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abstract = "Background. The majority of liver transplant centers require a 6-month abstinence period before listing candidates for liver transplantation with alcoholic cirrhosis and a persistent sobriety thereafter. We attempted to identify risk factors for failure to comply with these requirements. Methods. Ninety-nine consecutive patients with alcoholic cirrhosis were referred for liver transplant evaluation between September 1996 and May 1998. The mean age was 49 years, 74{\%} were male, and 54{\%} were hepatitis C virus positive. To be listed, patients had to meet the following requirements. All patients received extensive psychosocial evaluations and were frequently monitored with random urine and blood alcohol tests; patients found positive were excluded or removed from the liver transplant waiting list. Detailed patient information was entered into a computerized database, and 36 discreet variables were analyzed in relation to success (patient listed and remained on the list) or failure (not listed or removed from the list based on noncompliance). Results. Forty-nine patients were successfully listed. Nineteen received a transplant, with a 95{\%} 1-year patient and graft survival rate and 21{\%} alcohol relapse rate after transplantation. Twenty-two patients had either medical contraindication and/or died before transplant listing. Twenty-four patients were never listed and four were removed from the list due to recurrent alcoholism, for a total of 28 failures. Our statistical analysis identified five significant risk factors for failure: (I) living arrangement (alone/family versus community/friend), P=0.006; (II) history of suicide ideation, P=0.03; (III) history of previous alcohol-related hospitalization, P=0.01; (IV) lack of previous alcoholic rehabilitation before transplant evaluation, P=0.001; and (V) failure to accept further alcoholic rehabilitation before orthotopic liver transplantation, P=0.01. Conclusions. Our experience confirms that transplantation can be extremely successful in properly selected patients with alcoholic cirrhosis. We identified several predictive psychosocial factors of early alcoholic recidivism in transplant candidates.",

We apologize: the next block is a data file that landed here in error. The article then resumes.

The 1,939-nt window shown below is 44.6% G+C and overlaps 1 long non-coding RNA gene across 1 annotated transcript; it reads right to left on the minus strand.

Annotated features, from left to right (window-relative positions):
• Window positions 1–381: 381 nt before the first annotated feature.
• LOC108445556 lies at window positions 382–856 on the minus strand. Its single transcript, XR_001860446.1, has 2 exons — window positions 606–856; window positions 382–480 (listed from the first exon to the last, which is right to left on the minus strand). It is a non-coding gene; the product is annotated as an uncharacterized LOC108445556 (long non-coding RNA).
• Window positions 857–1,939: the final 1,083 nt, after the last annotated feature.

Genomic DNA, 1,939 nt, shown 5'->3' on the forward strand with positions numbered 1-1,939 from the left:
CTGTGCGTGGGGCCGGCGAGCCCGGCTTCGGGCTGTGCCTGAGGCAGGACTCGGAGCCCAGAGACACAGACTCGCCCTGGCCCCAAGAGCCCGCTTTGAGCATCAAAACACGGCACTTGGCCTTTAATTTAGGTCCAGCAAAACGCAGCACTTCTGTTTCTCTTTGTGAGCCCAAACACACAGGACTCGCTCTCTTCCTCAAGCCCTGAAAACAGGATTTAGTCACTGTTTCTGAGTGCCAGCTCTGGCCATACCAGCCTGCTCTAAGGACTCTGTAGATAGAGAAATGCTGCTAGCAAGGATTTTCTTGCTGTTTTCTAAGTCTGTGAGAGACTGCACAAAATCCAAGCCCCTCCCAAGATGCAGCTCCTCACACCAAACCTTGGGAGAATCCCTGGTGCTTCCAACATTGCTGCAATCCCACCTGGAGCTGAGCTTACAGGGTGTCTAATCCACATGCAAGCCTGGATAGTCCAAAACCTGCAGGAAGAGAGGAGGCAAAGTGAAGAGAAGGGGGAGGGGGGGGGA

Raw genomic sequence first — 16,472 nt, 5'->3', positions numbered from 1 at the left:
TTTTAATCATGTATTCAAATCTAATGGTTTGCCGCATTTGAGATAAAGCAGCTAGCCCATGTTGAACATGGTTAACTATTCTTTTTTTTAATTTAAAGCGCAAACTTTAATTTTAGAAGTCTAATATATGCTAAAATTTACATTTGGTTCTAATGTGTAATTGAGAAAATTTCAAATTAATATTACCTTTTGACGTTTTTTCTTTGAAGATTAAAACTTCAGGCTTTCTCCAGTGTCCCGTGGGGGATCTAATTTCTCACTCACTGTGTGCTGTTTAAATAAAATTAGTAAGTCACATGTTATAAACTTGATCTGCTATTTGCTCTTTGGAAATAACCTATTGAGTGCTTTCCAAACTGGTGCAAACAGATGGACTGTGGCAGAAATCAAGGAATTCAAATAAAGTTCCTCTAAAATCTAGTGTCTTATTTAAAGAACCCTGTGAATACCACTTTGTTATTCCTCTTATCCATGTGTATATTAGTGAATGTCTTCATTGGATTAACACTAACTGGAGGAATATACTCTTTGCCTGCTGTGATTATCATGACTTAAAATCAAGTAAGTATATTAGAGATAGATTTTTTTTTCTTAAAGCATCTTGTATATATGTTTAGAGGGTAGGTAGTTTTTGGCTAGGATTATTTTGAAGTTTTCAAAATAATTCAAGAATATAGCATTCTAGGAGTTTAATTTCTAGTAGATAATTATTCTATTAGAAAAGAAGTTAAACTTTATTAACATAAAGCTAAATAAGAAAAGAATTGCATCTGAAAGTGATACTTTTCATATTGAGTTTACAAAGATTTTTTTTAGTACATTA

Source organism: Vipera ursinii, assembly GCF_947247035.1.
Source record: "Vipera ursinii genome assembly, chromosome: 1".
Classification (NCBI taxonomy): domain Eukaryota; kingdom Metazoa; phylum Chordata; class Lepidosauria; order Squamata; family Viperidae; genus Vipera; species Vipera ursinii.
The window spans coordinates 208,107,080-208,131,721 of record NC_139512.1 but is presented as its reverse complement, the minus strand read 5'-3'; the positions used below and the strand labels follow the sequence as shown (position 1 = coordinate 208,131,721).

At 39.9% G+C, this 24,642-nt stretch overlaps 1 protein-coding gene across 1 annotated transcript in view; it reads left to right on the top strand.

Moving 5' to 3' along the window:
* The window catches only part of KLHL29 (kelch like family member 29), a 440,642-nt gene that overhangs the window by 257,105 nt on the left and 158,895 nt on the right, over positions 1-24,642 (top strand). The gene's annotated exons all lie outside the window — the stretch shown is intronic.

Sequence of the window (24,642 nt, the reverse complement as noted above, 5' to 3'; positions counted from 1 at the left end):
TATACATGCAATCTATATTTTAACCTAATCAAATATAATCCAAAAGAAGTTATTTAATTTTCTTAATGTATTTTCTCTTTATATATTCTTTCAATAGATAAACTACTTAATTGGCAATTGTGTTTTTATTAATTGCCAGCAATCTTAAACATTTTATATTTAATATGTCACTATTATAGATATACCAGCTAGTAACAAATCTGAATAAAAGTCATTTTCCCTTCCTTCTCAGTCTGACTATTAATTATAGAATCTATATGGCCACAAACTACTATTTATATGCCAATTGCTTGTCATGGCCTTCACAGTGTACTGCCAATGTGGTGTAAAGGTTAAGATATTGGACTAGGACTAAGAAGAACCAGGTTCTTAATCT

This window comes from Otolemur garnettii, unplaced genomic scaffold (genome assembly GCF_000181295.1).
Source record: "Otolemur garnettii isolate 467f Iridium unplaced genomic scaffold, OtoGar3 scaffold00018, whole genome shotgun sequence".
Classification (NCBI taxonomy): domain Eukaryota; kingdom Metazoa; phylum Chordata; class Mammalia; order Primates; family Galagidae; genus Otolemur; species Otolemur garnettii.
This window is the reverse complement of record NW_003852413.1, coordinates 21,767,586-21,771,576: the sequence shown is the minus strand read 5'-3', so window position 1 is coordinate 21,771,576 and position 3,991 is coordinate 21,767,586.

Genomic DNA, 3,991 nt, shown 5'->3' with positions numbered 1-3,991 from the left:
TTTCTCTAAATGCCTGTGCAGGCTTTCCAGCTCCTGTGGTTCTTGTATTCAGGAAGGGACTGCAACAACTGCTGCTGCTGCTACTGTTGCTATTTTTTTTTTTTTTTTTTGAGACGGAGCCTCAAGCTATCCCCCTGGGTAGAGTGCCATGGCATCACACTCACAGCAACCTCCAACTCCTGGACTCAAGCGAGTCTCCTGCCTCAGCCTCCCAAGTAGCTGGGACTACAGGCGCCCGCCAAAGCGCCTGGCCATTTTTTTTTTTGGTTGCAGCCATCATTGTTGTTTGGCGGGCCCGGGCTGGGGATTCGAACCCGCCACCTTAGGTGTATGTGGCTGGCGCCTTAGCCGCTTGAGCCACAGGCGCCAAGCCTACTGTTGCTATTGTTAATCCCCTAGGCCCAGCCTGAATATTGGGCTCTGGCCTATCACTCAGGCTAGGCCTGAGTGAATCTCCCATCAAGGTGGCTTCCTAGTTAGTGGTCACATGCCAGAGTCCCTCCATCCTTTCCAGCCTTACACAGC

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AU - Karman, Joel F.